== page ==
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Dental Visits Decoded: Are Cleanings Necessary?

By Shelby Tatomir on January 8, 2019 in Dental Health


teeth cleanings are necessary

We get it, it can be quite the inconvenience. Do you really have to argue with the little ones, take off work and rearrange all plans just to go to the dentist? Not to mention if you dread the experience, it might make it worse. However, the inconvenience is worth the investment. For those who don’t enjoy the cleaning experience, it can be helpful to understand why teeth cleanings are necessary. Having a dental professional clean your teeth allows tartar and stains to be removed from spaces you can’t reach at home. 

If you’re thinking to yourself “but I brush and floss twice a day” remember food particles and plaque can hide in nooks and crannies. Additionally, crooked teeth provide more hiding places for food particles. If it’s been more than six months since you’ve found yourself in a dental chair, here’s a reminder of why teeth cleanings are necessary, plus what to expect at your next dental appointment. 

Physical Exam of Your Mouth

To kick off your dental cleaning, a hygienist or a dentist will do a physical exam of your mouth. During your cleaning, they will be looking for any inflammation of the gum and for cavities. Cavities can look like a black or brown spot, a small fracture, or a hole in your tooth.  

Next, they may do what’s called a “periodontal (or gum) screening.” This is a test for gum inflammation that identifies if a gum disease such as gingivitis would be present. Gingivitis can make your gums more sensitive and swollen. 

Removal of Plaque and Tartar

What exactly is plaque? Plaque naturally forms in the mouth and is a sticky film of bacteria that covers the surface of your teeth after eating most things, especially sugars or starches. Plaque can produce acids that can attack your teeth for more than 20 minutes after you’ve finished eating! It wears down tooth enamel over time, promoting decay and other complications. If not removed, plaque can harden into tartar and eventually lead to gum disease.

Tartar forms when plaque is left on teeth long enough that it hardens. It can get so hard that it feels like a piece of hard rock or cement. At this point, brushing alone won’t remove it. Plaque can then build up on top of the tartar. This added buildup irritates the gums. It can eventually lead to gum disease, as well. So if you were wondering, “Are regular teeth cleanings necessary?” the answer is yes.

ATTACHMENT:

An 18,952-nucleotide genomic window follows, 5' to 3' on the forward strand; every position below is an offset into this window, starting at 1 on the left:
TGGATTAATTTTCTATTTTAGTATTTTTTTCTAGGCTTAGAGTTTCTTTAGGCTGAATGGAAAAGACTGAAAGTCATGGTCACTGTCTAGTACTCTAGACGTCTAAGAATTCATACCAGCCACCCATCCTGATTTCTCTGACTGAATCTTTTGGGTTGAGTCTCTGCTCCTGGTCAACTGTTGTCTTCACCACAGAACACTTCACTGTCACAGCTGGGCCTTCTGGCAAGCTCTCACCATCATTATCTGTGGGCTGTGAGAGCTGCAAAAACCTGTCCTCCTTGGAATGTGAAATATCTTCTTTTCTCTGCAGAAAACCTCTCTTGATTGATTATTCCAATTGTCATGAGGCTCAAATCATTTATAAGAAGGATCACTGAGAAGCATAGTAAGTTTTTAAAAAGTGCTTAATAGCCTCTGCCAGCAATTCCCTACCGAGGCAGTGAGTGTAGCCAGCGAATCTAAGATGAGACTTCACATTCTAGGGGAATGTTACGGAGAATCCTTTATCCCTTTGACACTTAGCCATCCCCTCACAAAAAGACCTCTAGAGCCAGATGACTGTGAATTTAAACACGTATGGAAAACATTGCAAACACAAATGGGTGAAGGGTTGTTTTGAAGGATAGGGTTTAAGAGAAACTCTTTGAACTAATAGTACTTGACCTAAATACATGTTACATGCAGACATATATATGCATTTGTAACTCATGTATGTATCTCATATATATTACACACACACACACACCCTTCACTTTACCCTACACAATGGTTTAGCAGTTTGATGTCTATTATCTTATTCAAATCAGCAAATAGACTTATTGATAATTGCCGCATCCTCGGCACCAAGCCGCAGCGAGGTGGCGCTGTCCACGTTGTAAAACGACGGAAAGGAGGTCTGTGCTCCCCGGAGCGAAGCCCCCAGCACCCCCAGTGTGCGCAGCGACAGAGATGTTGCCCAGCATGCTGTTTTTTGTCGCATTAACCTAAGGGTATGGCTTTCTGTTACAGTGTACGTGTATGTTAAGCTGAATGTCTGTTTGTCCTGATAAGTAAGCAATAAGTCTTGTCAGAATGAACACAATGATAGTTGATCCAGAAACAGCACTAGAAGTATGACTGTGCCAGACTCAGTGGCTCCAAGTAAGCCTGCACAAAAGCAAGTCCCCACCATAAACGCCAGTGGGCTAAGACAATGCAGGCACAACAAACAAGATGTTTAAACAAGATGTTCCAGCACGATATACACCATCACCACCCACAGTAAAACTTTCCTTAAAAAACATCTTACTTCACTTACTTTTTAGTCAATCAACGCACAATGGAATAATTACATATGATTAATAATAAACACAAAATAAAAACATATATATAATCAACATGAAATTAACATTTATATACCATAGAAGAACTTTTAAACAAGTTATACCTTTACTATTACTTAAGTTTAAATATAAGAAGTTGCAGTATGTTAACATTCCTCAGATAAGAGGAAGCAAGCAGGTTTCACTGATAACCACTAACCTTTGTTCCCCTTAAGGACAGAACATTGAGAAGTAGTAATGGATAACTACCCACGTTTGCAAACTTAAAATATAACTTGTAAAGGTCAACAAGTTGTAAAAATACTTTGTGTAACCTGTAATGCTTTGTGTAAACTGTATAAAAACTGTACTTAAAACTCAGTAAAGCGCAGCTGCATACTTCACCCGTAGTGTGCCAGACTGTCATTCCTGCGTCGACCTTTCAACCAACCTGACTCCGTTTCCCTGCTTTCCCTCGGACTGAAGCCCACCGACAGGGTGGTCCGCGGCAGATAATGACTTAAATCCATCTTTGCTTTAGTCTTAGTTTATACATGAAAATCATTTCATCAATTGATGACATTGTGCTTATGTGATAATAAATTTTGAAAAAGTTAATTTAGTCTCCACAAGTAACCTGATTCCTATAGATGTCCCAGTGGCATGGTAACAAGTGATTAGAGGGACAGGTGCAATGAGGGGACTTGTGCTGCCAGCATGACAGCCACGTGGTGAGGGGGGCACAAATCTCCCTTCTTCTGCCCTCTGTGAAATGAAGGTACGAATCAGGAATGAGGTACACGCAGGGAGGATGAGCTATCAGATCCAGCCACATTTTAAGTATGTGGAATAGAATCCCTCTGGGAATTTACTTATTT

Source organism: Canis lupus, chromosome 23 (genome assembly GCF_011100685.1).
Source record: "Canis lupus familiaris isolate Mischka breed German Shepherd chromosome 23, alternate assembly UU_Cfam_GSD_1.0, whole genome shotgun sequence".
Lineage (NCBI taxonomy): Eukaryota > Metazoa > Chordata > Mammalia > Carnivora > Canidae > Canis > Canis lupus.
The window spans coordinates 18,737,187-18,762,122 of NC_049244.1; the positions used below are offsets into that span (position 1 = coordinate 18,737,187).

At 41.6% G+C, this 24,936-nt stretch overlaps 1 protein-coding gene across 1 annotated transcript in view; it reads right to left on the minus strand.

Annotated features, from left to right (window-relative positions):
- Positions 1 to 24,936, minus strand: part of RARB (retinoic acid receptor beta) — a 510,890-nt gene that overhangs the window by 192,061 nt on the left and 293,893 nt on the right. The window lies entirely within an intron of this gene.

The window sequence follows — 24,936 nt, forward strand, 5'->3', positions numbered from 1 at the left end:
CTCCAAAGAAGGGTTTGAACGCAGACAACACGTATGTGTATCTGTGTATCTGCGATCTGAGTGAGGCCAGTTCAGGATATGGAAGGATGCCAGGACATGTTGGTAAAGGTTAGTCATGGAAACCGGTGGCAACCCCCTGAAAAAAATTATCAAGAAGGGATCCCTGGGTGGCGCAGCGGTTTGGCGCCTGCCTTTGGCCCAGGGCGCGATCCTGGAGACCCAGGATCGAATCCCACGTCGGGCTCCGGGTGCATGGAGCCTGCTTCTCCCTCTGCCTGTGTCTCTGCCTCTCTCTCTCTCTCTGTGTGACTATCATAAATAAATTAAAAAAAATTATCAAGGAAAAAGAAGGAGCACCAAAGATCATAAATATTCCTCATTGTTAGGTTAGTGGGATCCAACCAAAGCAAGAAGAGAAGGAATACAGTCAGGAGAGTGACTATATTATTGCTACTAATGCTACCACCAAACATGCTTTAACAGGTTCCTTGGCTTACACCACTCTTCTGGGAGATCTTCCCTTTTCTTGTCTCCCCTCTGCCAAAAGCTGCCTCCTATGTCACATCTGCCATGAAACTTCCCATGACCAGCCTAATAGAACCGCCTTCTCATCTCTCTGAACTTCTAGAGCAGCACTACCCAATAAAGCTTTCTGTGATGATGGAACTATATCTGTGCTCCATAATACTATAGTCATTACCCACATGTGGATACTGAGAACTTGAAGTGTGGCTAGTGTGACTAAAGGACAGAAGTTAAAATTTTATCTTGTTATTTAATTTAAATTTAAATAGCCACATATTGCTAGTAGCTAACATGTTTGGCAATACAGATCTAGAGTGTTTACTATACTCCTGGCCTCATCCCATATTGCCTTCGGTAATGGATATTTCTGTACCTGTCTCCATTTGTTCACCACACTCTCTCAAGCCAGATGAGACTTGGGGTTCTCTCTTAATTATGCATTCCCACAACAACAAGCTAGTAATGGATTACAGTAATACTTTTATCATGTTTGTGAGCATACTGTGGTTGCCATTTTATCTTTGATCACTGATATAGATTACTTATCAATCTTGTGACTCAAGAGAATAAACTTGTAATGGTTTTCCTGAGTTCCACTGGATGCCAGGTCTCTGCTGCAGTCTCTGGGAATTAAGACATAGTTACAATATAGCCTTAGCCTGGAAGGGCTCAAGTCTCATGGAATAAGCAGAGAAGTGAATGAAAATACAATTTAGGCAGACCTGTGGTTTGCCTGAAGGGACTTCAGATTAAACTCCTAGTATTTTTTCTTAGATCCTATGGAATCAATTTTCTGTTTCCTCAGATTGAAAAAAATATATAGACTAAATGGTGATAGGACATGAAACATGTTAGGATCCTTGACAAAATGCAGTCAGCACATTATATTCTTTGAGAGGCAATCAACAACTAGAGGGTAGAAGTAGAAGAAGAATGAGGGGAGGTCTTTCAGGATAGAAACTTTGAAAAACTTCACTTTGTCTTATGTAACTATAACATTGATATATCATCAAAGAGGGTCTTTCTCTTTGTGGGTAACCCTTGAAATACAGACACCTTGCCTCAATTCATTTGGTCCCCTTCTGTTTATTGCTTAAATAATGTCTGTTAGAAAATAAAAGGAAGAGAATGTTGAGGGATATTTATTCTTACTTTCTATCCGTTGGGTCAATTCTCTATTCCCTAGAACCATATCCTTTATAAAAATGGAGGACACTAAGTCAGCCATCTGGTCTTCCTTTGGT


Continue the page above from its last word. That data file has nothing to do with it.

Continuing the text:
It’s important to visit the dentist or hygienist so that they can remove tartar between teeth which helps prevent a host of additional overall health problems. The presence of dental plaque “may be linked to heart disease, arterial blockages, and stroke.” The dentist will use a small tool to scrape tartar and plaque from your teeth. It’s common to have at least some buildup, so don’t panic when they begin to work on your teeth. If you are sensitive to dental cleanings, ask your dentist about an ultrasonic cleaning, which breaks up the tartar with vibrations and water.

Final Steps

Once the stains, plaque and tartar have been removed, your dentist or hygienist will use a tool that squirts water into your mouth to rinse the particles away. A wand with suction is used to remove the excess water and debris out of your mouth.

Next, your dental professional may offer to polish your teeth. If you choose to polish your teeth, they will be brushed with textured and flavored toothpaste. The final step of the cleaning is a good, thorough flossing.

Treat Yourself

Treat yourself after you visit the dentist. Whether it’s a pat on the back or a new pair of shoes, rewarding yourself for facing a not-so-comfortable situation should be acknowledged. Preventive care will keep your smile healthy. It also helps control your healthcare costs by resolving any buildup before it becomes a more serious issue.

For information on finding a dentist and scheduling your next cleaning, click here

Procedure descriptions cover what is typically involved in a procedure; actual method may vary by dental office. To understand exactly what your next dental appointment will entail, reach out to your dental office for a pre-appointment discussion.